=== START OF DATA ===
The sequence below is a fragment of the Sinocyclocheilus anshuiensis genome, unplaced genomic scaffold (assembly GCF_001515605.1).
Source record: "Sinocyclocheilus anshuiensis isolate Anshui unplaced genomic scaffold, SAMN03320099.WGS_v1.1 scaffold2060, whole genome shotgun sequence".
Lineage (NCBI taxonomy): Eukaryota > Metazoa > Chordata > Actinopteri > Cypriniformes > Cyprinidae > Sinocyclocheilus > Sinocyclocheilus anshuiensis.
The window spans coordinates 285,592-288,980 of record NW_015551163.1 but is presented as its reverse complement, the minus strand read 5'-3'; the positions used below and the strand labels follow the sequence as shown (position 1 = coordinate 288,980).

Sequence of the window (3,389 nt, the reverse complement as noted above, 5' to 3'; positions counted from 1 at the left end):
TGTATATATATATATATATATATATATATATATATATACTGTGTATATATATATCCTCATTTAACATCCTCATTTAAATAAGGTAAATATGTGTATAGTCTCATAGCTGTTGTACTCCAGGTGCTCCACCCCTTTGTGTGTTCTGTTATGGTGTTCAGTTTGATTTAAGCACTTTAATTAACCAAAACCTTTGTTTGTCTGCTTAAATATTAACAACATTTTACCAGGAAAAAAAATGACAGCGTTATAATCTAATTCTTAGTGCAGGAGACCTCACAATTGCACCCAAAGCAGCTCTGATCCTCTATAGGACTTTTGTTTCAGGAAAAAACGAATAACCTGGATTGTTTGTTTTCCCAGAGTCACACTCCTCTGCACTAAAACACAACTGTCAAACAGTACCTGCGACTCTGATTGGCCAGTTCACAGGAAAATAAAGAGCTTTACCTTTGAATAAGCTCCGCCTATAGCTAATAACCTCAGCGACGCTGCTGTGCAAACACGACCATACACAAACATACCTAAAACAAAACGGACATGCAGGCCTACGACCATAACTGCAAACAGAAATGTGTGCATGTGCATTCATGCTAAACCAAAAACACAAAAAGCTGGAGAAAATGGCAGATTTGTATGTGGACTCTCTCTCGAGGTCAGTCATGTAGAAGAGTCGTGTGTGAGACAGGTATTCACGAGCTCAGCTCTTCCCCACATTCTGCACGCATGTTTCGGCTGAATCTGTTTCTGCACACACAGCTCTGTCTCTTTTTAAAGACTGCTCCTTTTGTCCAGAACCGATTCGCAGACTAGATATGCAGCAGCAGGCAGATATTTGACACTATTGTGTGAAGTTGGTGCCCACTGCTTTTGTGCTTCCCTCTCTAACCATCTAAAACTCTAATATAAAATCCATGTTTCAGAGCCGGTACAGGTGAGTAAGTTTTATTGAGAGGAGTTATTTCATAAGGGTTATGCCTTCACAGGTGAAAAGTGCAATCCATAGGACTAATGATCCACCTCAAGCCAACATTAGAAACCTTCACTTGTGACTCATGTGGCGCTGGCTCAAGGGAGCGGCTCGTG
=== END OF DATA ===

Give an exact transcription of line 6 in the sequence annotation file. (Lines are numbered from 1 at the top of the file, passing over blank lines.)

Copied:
TGTATATATATATATATATATATATATATATATATATACTGTGTATATATATATCCTCATTTAACATCCTCATTTAAATAAGGTAAATATGTGTATAGTCTCATAGCTGTTGTACTCCAGGTGCTCCACCCCTTTGTGTGTTCTGTTATGGTGTTCAGTTTGATTTAAGCACTTTAATTAACCAAAACCTTTGTTTGTCTGCTTAAATATTAACAACATTTTACCAGGAAAAAAAATGACAGCGTTATAATCTAATTCTTAGTGCAGGAGACCTCACAATTGCACCCAAAGCAGCTCTGATCCTCTATAGGACTTTTGTTTCAGGAAAAAACGAATAACCTGGATTGTTTGTTTTCCCAGAGTCACACTCCTCTGCACTAAAACACAACTGTCAAACAGTACCTGCGACTCTGATTGGCCAGTTCACAGGAAAATAAAGAGCTTTACCTTTGAATAAGCTCCGCCTATAGCTAATAACCTCAGCGACGCTGCTGTGCAAACACGACCATACACAAACATACCTAAAACAAAACGGACATGCAGGCCTACGACCATAACTGCAAACAGAAATGTGTGCATGTGCATTCATGCTAAACCAAAAACACAAAAAGCTGGAGAAAATGGCAGATTTGTATGTGGACTCTCTCTCGAGGTCAGTCATGTAGAAGAGTCGTGTGTGAGACAGGTATTCACGAGCTCAGCTCTTCCCCACATTCTGCACGCATGTTTCGGCTGAATCTGTTTCTGCACACACAGCTCTGTCTCTTTTTAAAGACTGCTCCTTTTGTCCAGAACCGATTCGCAGACTAGATATGCAGCAGCAGGCAGATATTTGACACTATTGTGTGAAGTTGGTGCCCACTGCTTTTGTGCTTCCCTCTCTAACCATCTAAAACTCTAATATAAAATCCATGTTTCAGAGCCGGTACAGGTGAGTAAGTTTTATTGAGAGGAGTTATTTCATAAGGGTTATGCCTTCACAGGTGAAAAGTGCAATCCATAGGACTAATGATCCACCTCAAGCCAACATTAGAAACCTTCACTTGTGACTCATGTGGCGCTGGCTCAAGGGAGCGGCTCGTG